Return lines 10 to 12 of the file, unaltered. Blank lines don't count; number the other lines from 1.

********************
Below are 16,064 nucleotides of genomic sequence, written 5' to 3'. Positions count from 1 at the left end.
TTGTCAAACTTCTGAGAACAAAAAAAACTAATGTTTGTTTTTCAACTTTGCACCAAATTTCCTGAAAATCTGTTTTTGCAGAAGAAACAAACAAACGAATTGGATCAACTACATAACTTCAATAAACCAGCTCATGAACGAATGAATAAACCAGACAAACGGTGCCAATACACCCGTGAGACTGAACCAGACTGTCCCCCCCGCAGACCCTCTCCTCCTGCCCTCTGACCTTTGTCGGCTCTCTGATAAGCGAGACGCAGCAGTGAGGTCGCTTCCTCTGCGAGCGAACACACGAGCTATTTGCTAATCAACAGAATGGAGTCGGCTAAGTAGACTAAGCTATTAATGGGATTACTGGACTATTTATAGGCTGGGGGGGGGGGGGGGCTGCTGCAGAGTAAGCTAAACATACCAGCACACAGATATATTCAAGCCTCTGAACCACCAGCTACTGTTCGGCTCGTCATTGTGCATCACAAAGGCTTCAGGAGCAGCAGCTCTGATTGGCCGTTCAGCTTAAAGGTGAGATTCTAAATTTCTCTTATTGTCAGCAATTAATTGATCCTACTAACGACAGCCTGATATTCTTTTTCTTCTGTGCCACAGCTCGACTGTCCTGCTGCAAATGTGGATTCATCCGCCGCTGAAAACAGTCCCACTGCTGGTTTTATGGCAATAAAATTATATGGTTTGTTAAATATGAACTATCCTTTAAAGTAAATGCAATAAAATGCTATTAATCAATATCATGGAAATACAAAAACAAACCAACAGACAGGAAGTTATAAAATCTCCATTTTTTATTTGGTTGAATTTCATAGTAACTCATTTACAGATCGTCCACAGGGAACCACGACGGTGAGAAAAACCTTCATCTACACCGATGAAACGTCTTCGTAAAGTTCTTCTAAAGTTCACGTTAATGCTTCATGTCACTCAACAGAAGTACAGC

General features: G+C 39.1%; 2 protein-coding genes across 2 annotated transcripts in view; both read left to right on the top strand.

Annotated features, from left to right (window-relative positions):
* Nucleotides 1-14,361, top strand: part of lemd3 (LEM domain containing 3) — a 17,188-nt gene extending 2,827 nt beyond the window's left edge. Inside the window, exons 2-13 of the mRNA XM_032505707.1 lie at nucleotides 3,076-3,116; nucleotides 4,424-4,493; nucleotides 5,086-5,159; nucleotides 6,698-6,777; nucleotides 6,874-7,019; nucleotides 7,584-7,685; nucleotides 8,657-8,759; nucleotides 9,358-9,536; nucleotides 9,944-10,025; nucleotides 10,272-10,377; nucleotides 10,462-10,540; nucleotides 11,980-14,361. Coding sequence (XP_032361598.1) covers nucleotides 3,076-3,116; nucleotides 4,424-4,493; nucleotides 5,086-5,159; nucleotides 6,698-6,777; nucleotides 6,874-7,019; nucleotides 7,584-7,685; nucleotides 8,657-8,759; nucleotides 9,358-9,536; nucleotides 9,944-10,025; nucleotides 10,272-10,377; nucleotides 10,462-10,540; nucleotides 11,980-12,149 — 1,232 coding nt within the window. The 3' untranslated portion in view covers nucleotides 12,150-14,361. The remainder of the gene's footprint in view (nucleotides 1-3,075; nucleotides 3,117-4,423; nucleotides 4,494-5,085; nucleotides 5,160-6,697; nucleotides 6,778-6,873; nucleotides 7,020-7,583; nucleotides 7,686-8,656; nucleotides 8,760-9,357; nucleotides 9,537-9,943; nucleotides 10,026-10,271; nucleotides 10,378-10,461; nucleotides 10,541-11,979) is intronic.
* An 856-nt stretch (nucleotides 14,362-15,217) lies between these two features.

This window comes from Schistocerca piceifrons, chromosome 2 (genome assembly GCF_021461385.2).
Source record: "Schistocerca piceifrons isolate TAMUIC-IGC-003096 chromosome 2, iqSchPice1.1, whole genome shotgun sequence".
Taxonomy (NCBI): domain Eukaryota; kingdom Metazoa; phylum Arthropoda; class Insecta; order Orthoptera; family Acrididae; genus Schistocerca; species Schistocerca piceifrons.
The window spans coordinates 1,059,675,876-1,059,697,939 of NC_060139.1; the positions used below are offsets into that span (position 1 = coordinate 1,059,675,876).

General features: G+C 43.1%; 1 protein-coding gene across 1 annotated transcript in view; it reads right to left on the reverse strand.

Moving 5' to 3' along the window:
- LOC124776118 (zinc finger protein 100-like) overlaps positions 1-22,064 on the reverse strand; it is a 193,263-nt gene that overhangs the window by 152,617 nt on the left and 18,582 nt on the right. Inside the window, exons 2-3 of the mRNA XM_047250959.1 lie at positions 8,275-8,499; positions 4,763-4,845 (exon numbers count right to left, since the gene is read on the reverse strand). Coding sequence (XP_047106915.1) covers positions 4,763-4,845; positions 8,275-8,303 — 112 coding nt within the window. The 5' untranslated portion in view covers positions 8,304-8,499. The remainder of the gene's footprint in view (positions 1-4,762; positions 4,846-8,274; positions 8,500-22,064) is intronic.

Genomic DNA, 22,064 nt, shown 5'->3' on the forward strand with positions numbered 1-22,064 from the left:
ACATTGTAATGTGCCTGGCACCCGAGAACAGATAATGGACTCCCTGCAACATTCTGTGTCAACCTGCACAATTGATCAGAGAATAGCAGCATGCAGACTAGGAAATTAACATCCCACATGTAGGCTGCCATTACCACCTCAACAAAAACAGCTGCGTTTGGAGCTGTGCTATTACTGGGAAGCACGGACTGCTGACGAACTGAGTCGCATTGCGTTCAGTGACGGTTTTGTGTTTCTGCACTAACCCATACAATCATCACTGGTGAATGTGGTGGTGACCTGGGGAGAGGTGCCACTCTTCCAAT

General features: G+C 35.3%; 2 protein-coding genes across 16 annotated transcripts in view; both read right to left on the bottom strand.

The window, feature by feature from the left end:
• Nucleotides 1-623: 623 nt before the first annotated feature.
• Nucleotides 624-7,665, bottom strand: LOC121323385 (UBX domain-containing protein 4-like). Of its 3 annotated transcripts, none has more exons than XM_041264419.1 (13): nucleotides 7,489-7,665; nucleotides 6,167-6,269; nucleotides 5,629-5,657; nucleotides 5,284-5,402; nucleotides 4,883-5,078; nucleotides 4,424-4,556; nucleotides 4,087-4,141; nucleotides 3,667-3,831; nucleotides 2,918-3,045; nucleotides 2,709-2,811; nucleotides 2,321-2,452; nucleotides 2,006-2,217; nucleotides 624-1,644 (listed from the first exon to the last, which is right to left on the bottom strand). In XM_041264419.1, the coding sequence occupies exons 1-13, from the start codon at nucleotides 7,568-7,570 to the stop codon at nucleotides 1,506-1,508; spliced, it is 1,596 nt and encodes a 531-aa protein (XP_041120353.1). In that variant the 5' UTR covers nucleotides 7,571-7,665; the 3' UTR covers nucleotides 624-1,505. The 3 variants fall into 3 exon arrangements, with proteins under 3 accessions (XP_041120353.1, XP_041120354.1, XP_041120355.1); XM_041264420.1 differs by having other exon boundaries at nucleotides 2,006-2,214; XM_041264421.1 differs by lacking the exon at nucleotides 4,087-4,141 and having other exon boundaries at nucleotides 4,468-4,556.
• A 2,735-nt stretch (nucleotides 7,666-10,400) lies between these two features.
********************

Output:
The window spans coordinates 1,059,675,876-1,059,697,939 of NC_060139.1; the positions used below are offsets into that span (position 1 = coordinate 1,059,675,876).

General features: G+C 43.1%; 1 protein-coding gene across 1 annotated transcript in view; it reads right to left on the reverse strand.

Moving 5' to 3' along the window: